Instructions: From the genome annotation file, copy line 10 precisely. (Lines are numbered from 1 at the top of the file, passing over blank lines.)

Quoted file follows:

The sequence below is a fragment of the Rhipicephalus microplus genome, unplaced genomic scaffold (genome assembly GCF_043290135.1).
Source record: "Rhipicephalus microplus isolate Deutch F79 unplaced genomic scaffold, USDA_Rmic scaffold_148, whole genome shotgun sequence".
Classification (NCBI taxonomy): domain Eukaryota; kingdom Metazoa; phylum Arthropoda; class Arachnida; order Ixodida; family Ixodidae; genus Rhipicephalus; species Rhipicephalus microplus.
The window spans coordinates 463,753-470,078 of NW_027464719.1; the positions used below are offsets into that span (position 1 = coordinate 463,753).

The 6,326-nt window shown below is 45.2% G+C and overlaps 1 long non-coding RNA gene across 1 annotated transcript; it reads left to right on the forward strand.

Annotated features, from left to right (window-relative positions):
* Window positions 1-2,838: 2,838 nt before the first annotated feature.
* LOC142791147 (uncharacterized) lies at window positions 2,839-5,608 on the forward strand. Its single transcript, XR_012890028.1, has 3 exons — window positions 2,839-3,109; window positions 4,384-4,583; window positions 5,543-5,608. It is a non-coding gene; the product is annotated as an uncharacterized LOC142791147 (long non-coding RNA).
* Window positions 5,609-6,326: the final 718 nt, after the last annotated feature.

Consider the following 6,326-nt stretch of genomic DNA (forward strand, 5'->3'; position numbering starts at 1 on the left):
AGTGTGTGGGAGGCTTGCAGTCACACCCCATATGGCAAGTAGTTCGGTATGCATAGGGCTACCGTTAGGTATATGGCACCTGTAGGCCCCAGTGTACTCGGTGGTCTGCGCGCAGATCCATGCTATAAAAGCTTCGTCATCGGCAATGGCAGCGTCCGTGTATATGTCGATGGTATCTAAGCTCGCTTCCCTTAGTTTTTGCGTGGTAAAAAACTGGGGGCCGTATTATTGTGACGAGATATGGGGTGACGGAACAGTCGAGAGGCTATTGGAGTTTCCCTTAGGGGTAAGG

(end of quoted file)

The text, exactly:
Consider the following 6,326-nt stretch of genomic DNA (forward strand, 5'->3'; position numbering starts at 1 on the left):